Unlike American robins and many other fruit-eating birds, Baltimore orioles seem to prefer only ripe, dark-colored fruit. Orioles seek out the darkest mulberries, the reddest cherries, and the deepest-purple grapes, and will ignore green grapes and yellow cherries even if they are ripe. Baltimore orioles sometimes use their bills to "gape", stabbing their closed bill into soft fruits, then opening them to lap the juice with their tongues. During spring and fall, nectar, fruit, and other sugary foods are readily converted into fat, which supplies energy for migration. Many people now attract Baltimore orioles to their backyards with oriole feeders. Many contain essentially the same food as hummingbird feeders, but are designed for orioles, are orange instead of red, and have larger perches. Baltimore orioles are also fond of halved oranges, grape jelly, and in their winter quarters, the red arils of gumbo-limbo (Bursera simaruba).[20] If they discover a well-kept feeder, orioles lead their young there.[21]

See also


  1. ^ BirdLife International (2018). "Icterus galbula". IUCN Red List of Threatened Species. 2018: e.T22724126A132026652. doi:10.2305/IUCN.UK.2018-2.RLTS.T22724126A132026652.en. Retrieved 12 November 2021.
  2. ^ Reid, Bruce (March 7, 1995). "Oriole Name Migrates to Baltimore". Baltimore Sun. Archived from the original on May 24, 2015.
  3. ^ Linnaeus, Carl (1758). Systema Naturae per Regna Tria Naturae, Secundum Classes, Ordines, Genera, Species, cum Characteribus, Differentiis, Synonymis, Locis. Tomus I. Editio decima, reformata (in Latin). Holmiae (Stockholm, Sweden): Laurentius Salvius. p. 108.
  4. ^ "Oriole". Oxford English Dictionary (Online ed.). Oxford University Press. (Subscription or participating institution membership required.)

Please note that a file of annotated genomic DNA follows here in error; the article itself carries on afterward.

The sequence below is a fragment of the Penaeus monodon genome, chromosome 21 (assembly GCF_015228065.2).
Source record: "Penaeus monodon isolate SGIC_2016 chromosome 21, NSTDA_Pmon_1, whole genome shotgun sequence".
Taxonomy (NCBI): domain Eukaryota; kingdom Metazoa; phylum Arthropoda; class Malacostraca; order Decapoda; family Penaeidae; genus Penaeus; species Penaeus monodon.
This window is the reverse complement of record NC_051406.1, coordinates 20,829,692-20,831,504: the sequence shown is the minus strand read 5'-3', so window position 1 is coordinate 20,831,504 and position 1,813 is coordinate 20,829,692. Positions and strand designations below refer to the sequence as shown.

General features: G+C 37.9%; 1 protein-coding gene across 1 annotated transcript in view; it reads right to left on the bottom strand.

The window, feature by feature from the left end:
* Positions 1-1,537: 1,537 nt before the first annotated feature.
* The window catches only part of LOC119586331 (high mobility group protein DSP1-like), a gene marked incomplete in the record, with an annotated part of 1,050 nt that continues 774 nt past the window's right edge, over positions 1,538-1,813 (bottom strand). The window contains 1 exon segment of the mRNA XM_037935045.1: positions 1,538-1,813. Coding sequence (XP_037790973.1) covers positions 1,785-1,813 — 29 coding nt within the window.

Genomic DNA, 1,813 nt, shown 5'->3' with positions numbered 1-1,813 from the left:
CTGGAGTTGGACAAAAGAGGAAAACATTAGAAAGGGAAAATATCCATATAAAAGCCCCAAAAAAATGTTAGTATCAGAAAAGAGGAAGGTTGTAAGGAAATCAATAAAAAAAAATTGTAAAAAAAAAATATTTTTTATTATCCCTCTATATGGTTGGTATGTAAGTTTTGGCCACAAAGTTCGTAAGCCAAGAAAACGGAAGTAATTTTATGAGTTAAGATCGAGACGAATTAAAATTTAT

5. ^ Jobling, James A. (2010). The Helm Dictionary of Scientific Bird Names. London, United Kingdom: Christopher Helm. pp. 168, 201. ISBN 978-1-4081-2501-4.
  6. ^ CRC Handbook of Avian Body Masses by John B. Dunning Jr. (Editor). CRC Press (1992), ISBN 978-0-8493-4258-5.
  7. ^ Baltimore Oriole, Life History, All About Birds – Cornell Lab of Ornithology. Retrieved on 2012-08-23.
  8. ^ ADW: Icterus galbula: INFORMATION. Retrieved on 2012-08-23.
  9. ^ Baltimore Orioles, Baltimore Oriole Pictures, Baltimore Oriole Facts – National Geographic. Retrieved on 2012-08-23.
  10. ^ a b c d Rising, J., N. Flood. 1998. Baltimore Oriole: The Birds of North America, No. 384: 1–32.
  11. ^ "Baltimore Oriole Icterus galbula BBS Trend Map, 1966 - 2015". USGS. U.S. Department of the Interior. Retrieved 2020-12-16.
  12. ^ a b "Baltimore Oriole, Icterus galbula". Audubon Bird Guide, North American Birds. 13 November 2014. Retrieved February 2, 2023.
  13. ^ Brinkle, Edward S. (2007). Field guide to birds of North America. Sterling. p. 427. ISBN 978-1-4027-3874-6.
  14. ^ "Baltimore Oriole Sounds, All About Birds, Cornell Lab of Ornithology". Retrieved 2023-10-07.
  15. ^ Parnell, Marc (2021). Birds of New York (The Birding Pro's Field Guides). Naturalist & Traveler Press. p. 195. ISBN 9781954228146.
  16. ^ Bent, A. C. 1958. Life histories of North American blackbirds, orioles, tanagers, and allies. U.S. Natl. Mus. Bull. 211.
  17. ^ Schaefer, V. H. 1976. Geographic variation in the placement and structure of oriole nests. Condor 78:1976.
  18. ^ "Baltimore Oriole | Audubon Field Guide". Audubon. Retrieved 2024-04-20.
  19. ^ Parry, Dylan; Spence, John; Volney, W. (1997–2002). "Responses of natural enemies to experimentally increased populations of the forest tent caterpillar, Malacosoma disstria". Ecological Entomology. 22 (1): 97–108. doi:10.1046/j.1365-2311.1997.00022.x. ISSN 0307-6946. S2CID 85944892.
  20. ^ Foster, Mercedes S. (2007). "The potential of fruiting trees to enhance converted habitats for migrating birds in southern Mexico". Bird Conservation International. 17: 45–61. doi:10.1017/S0959270906000554.
  21. ^ Harrison, G.H. (2001). "A Spring and Summer Favorite: Baltimore Oriole". Birder's World. 15 (3): 44.